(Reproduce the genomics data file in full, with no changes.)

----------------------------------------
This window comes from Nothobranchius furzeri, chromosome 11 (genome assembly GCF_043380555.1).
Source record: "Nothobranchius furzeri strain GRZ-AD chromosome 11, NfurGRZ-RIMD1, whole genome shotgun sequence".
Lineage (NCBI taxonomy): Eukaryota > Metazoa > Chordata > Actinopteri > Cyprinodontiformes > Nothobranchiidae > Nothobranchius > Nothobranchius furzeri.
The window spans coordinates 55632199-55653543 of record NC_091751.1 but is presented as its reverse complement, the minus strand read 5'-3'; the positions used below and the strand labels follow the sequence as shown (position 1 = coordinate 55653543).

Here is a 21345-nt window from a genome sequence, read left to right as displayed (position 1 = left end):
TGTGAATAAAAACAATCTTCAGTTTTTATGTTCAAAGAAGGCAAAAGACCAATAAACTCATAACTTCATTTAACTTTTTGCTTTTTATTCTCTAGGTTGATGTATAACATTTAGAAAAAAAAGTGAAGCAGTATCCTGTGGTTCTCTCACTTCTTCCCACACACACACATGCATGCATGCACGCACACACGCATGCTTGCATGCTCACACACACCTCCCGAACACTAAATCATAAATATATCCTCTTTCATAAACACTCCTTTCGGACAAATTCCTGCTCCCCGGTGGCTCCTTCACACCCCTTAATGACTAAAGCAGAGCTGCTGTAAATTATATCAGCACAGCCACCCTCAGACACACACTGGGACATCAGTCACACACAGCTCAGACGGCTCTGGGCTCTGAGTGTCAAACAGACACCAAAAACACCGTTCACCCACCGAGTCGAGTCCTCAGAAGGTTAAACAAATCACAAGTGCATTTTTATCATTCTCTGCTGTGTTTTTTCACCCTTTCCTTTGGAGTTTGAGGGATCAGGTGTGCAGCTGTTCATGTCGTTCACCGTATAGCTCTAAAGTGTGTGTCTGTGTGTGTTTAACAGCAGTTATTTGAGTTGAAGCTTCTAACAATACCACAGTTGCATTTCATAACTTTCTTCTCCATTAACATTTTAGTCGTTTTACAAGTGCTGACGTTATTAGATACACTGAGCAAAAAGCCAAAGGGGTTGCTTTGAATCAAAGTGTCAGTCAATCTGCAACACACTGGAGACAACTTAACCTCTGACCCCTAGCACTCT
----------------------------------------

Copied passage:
This window comes from Nothobranchius furzeri, chromosome 11 (genome assembly GCF_043380555.1).
Source record: "Nothobranchius furzeri strain GRZ-AD chromosome 11, NfurGRZ-RIMD1, whole genome shotgun sequence".
Lineage (NCBI taxonomy): Eukaryota > Metazoa > Chordata > Actinopteri > Cyprinodontiformes > Nothobranchiidae > Nothobranchius > Nothobranchius furzeri.
The window spans coordinates 55632199-55653543 of record NC_091751.1 but is presented as its reverse complement, the minus strand read 5'-3'; the positions used below and the strand labels follow the sequence as shown (position 1 = coordinate 55653543).

Here is a 21345-nt window from a genome sequence, read left to right as displayed (position 1 = left end):
TGTGAATAAAAACAATCTTCAGTTTTTATGTTCAAAGAAGGCAAAAGACCAATAAACTCATAACTTCATTTAACTTTTTGCTTTTTATTCTCTAGGTTGATGTATAACATTTAGAAAAAAAAGTGAAGCAGTATCCTGTGGTTCTCTCACTTCTTCCCACACACACACATGCATGCATGCACGCACACACGCATGCTTGCATGCTCACACACACCTCCCGAACACTAAATCATAAATATATCCTCTTTCATAAACACTCCTTTCGGACAAATTCCTGCTCCCCGGTGGCTCCTTCACACCCCTTAATGACTAAAGCAGAGCTGCTGTAAATTATATCAGCACAGCCACCCTCAGACACACACTGGGACATCAGTCACACACAGCTCAGACGGCTCTGGGCTCTGAGTGTCAAACAGACACCAAAAACACCGTTCACCCACCGAGTCGAGTCCTCAGAAGGTTAAACAAATCACAAGTGCATTTTTATCATTCTCTGCTGTGTTTTTTCACCCTTTCCTTTGGAGTTTGAGGGATCAGGTGTGCAGCTGTTCATGTCGTTCACCGTATAGCTCTAAAGTGTGTGTCTGTGTGTGTTTAACAGCAGTTATTTGAGTTGAAGCTTCTAACAATACCACAGTTGCATTTCATAACTTTCTTCTCCATTAACATTTTAGTCGTTTTACAAGTGCTGACGTTATTAGATACACTGAGCAAAAAGCCAAAGGGGTTGCTTTGAATCAAAGTGTCAGTCAATCTGCAACACACTGGAGACAACTTAACCTCTGACCCCTAGCACTCT